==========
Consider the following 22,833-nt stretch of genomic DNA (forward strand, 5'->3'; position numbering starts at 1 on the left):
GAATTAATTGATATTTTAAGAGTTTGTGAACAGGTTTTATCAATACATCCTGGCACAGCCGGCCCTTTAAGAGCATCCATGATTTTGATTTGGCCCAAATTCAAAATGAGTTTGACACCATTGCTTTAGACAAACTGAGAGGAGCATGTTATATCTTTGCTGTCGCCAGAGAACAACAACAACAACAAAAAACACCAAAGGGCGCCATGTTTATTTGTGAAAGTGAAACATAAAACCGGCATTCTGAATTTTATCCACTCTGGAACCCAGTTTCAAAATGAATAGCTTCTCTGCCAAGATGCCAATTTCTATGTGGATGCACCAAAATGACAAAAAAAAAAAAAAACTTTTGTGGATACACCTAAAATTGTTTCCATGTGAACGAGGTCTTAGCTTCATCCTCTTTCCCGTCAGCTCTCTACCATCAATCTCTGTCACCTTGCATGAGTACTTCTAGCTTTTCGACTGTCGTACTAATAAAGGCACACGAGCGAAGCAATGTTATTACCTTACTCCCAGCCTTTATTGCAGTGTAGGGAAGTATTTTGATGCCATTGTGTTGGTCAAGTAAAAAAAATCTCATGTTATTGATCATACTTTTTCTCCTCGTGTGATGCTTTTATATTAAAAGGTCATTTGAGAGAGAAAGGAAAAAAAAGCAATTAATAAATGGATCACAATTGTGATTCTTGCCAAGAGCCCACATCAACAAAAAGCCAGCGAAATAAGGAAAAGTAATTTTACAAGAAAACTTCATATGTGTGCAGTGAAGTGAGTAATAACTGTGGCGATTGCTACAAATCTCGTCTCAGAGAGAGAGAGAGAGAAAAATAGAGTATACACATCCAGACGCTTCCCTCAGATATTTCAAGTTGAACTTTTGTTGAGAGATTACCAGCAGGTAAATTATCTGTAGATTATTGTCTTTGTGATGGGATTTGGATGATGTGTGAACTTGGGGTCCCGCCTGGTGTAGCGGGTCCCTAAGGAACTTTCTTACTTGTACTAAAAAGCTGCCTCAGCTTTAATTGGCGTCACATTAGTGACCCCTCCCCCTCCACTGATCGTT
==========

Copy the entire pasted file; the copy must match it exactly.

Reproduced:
Consider the following 22,833-nt stretch of genomic DNA (forward strand, 5'->3'; position numbering starts at 1 on the left):
GAATTAATTGATATTTTAAGAGTTTGTGAACAGGTTTTATCAATACATCCTGGCACAGCCGGCCCTTTAAGAGCATCCATGATTTTGATTTGGCCCAAATTCAAAATGAGTTTGACACCATTGCTTTAGACAAACTGAGAGGAGCATGTTATATCTTTGCTGTCGCCAGAGAACAACAACAACAACAAAAAACACCAAAGGGCGCCATGTTTATTTGTGAAAGTGAAACATAAAACCGGCATTCTGAATTTTATCCACTCTGGAACCCAGTTTCAAAATGAATAGCTTCTCTGCCAAGATGCCAATTTCTATGTGGATGCACCAAAATGACAAAAAAAAAAAAAAACTTTTGTGGATACACCTAAAATTGTTTCCATGTGAACGAGGTCTTAGCTTCATCCTCTTTCCCGTCAGCTCTCTACCATCAATCTCTGTCACCTTGCATGAGTACTTCTAGCTTTTCGACTGTCGTACTAATAAAGGCACACGAGCGAAGCAATGTTATTACCTTACTCCCAGCCTTTATTGCAGTGTAGGGAAGTATTTTGATGCCATTGTGTTGGTCAAGTAAAAAAAATCTCATGTTATTGATCATACTTTTTCTCCTCGTGTGATGCTTTTATATTAAAAGGTCATTTGAGAGAGAAAGGAAAAAAAAGCAATTAATAAATGGATCACAATTGTGATTCTTGCCAAGAGCCCACATCAACAAAAAGCCAGCGAAATAAGGAAAAGTAATTTTACAAGAAAACTTCATATGTGTGCAGTGAAGTGAGTAATAACTGTGGCGATTGCTACAAATCTCGTCTCAGAGAGAGAGAGAGAGAAAAATAGAGTATACACATCCAGACGCTTCCCTCAGATATTTCAAGTTGAACTTTTGTTGAGAGATTACCAGCAGGTAAATTATCTGTAGATTATTGTCTTTGTGATGGGATTTGGATGATGTGTGAACTTGGGGTCCCGCCTGGTGTAGCGGGTCCCTAAGGAACTTTCTTACTTGTACTAAAAAGCTGCCTCAGCTTTAATTGGCGTCACATTAGTGACCCCTCCCCCTCCACTGATCGTT